Project description:BCR gene fused ABL kinase is the critical driving force for the Philadelphia Chromosome positive (Ph+) Chronic Myeloid Leukemia (CML) and has been extensively explored as a drug target. With a structure-based drug design approach we have discovered a novel inhibitor CHMFL-074, that potently inhibits both the native and a variety of clinically emerged mutants of BCR-ABL kinase. The X-ray crystal structure of CHMFL-074 in complex with ABL1 kinase (PDB ID: 5HU9) revealed a typical type II binding mode (DFG-out) but relatively rare hinge binding. Kinome wide selectivity profiling demonstrated that CHMFL-074 bore a high selectivity (S score(1) = 0.03) and potently inhibited ABL1 kinase (IC50: 24 nM) and PDGFR α/β (IC50: 71 nM and 88 nM). CHMFL-074 displayed strong anti-proliferative efficacy against BCR-ABL-driven CML cell lines such as K562 (GI50: 56 nM), MEG-01 (GI50: 18 nM) and KU812 (GI50: 57 nM). CHMFL-074 arrested cell cycle into the G0/G1 phase and induced apoptosis in the Ph+ CML cell lines. In addition, it potently inhibited the CML patient primary cell's proliferation but did not affect the normal bone marrow cells. In the CML cell K562 inoculated xenograft mouse model, oral administration of 100 mg/kg/d of CHMFL-074 achieved a tumor growth inhibition (TGI) of 65% without exhibiting apparent toxicity. As a potential drug candidate for fighting CML, CHMFL-074 is under extensive preclinical safety evaluation now.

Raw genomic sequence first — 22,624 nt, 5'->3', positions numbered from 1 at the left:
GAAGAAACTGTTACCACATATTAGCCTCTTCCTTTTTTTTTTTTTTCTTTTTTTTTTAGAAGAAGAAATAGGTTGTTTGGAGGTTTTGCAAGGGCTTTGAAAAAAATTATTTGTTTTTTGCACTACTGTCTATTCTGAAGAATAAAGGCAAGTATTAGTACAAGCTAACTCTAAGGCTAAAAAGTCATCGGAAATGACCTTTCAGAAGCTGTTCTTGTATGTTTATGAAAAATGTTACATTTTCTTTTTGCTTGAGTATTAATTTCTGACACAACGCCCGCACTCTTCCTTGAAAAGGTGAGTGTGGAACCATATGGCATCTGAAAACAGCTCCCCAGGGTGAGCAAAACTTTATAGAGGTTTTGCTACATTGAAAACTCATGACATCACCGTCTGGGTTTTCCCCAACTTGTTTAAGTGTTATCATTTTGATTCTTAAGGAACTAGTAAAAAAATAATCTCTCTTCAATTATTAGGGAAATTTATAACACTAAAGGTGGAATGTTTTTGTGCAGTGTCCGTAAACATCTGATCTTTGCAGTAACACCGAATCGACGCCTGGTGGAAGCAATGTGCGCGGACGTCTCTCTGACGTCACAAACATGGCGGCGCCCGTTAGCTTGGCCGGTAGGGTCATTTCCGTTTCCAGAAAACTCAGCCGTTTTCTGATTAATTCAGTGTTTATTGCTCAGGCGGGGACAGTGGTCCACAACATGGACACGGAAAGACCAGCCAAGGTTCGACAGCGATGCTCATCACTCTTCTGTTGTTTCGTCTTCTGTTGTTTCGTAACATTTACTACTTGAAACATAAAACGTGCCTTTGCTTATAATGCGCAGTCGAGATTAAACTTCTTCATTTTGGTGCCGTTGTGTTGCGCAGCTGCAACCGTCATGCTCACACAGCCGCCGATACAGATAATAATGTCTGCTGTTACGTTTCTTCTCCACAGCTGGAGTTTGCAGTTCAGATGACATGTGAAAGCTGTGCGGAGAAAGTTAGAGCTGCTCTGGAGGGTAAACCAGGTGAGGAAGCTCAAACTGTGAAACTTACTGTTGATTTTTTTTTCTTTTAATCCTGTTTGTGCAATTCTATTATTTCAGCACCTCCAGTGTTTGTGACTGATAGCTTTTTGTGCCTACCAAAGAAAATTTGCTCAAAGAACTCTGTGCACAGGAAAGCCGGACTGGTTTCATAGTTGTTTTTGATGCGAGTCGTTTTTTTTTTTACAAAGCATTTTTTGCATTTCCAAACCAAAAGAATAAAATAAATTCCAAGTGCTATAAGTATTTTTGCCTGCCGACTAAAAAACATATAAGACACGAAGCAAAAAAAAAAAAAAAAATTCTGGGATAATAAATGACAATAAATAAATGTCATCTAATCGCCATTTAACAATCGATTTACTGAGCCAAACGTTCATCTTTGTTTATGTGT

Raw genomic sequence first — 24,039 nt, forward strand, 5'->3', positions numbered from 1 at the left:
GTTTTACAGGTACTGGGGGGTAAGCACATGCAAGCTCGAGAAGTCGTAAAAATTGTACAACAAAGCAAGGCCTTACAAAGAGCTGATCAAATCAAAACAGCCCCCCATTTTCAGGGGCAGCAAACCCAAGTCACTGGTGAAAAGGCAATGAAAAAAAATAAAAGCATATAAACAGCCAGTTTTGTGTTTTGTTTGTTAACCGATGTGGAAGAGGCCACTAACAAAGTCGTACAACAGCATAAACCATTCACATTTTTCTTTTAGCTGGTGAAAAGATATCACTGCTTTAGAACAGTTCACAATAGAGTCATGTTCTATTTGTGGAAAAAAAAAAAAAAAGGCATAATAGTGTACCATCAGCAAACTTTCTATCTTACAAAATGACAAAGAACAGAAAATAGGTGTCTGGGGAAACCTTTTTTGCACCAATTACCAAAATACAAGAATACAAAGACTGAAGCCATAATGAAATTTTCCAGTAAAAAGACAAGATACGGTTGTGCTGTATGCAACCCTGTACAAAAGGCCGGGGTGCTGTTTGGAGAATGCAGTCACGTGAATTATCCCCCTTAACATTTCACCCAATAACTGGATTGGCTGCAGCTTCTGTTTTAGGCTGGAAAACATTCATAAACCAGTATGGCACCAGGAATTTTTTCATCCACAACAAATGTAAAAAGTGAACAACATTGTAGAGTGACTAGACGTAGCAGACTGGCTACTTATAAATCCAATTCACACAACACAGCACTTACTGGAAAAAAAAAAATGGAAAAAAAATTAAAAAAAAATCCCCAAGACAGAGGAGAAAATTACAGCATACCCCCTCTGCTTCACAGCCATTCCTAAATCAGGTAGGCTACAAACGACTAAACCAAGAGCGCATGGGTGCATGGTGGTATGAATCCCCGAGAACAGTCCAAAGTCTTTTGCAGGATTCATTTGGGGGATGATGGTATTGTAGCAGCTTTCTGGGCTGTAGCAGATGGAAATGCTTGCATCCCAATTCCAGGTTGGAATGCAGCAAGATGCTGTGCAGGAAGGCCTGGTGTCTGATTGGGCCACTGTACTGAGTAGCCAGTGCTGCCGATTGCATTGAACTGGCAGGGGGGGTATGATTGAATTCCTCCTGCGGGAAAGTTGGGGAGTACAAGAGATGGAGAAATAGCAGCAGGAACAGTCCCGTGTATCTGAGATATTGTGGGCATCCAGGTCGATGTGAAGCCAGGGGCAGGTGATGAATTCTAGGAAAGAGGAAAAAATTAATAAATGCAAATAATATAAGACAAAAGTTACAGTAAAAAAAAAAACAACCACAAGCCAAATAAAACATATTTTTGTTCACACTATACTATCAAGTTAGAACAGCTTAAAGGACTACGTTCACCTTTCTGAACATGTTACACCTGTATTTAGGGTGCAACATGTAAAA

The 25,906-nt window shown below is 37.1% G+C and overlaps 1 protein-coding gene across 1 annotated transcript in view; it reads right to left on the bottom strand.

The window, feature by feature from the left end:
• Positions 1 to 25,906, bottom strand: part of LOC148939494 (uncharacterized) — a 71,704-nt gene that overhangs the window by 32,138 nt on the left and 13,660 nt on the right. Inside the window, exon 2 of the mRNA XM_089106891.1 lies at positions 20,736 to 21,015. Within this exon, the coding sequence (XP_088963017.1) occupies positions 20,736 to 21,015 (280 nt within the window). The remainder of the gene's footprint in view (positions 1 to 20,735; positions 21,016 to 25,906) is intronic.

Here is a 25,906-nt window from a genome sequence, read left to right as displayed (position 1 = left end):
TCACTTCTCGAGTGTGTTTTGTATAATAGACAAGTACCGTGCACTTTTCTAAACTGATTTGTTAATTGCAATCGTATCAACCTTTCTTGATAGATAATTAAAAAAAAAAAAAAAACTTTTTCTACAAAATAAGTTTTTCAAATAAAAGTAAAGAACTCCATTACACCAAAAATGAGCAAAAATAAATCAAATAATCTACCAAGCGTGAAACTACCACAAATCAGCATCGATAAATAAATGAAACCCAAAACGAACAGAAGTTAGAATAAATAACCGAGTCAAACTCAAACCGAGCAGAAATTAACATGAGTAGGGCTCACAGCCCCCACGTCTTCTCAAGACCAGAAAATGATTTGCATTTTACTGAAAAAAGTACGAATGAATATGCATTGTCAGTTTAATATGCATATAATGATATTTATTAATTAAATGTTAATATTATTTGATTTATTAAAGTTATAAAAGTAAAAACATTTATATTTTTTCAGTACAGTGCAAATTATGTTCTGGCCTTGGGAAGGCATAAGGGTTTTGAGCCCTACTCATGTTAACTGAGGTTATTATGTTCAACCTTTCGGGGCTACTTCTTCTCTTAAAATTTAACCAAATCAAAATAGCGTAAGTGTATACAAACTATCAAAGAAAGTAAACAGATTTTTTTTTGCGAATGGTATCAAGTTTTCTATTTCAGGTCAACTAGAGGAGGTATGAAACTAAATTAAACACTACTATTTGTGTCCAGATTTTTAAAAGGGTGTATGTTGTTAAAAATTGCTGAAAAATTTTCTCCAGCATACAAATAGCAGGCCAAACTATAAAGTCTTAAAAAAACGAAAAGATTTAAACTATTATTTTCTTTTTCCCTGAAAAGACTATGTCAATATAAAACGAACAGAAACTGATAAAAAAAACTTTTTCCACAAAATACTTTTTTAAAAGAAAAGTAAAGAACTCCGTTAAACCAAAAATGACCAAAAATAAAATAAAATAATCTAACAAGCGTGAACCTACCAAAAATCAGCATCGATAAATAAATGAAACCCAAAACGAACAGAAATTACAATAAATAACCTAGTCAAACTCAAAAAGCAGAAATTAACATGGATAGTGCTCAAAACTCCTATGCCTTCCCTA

Project description:Human Chronic Myelogenous Leukemia (CML) is a hematological stem cell disorder which is associated with activation of Bcr-Abl-Stat5 oncogenic pathway. Direct Bcr-Abl inhibitors are initially successful for the treatment of CML but over time many patients develop drug resistance. In the present study, the effects of CM363, a novel naphthoquinone (NPQ) derivative, were evaluated on human CML-derived K562 cells. CM363 revealed an effective cell growth inhibition (IC50 = 0.7 ± 0.5 ?M) by inducing cancer cells to undergo cell cycle arrest and apoptosis. CM363 caused a dose- and time-dependent reduction of cells in G0/G1 and G2/M phases. This cell cycle arrest was associated with increased levels of cyclin E, pChk1 and pChk2 whereas CM363 downregulated cyclin B, cyclin D3, p27, pRB, Wee1, and BUBR1. CM363 increased the double-strand DNA break marker ?H2AX. CM363 caused a time-dependent increase of annexin V-positive cells, DNA fragmentation and increased number of apoptotic nuclei. CM363 triggered the mitochondrial apoptotic pathway as reflected by a release of cytochrome C from mitochondria and induction of the cleavage of caspase-3 and -9, and PARP. CM363 showed multikinase modulatory effects through an early increased JNK phosphorylation followed by inhibition of pY-Bcrl-Abl and pY-Stat5. CM363 worked synergistically with imatinib to inhibit cell viability and maintained its activity in imatinib-resistant cells. Finally, CM363 (10 mg/Kg) suppressed the growth of K562 xenograft tumors in athymic mice. In summary, CM363 is a novel multikinase modulator that offers advantages to circumvent imanitib resistance and might be therapeutically effective in Bcrl-Abl-Stat5 related malignancies.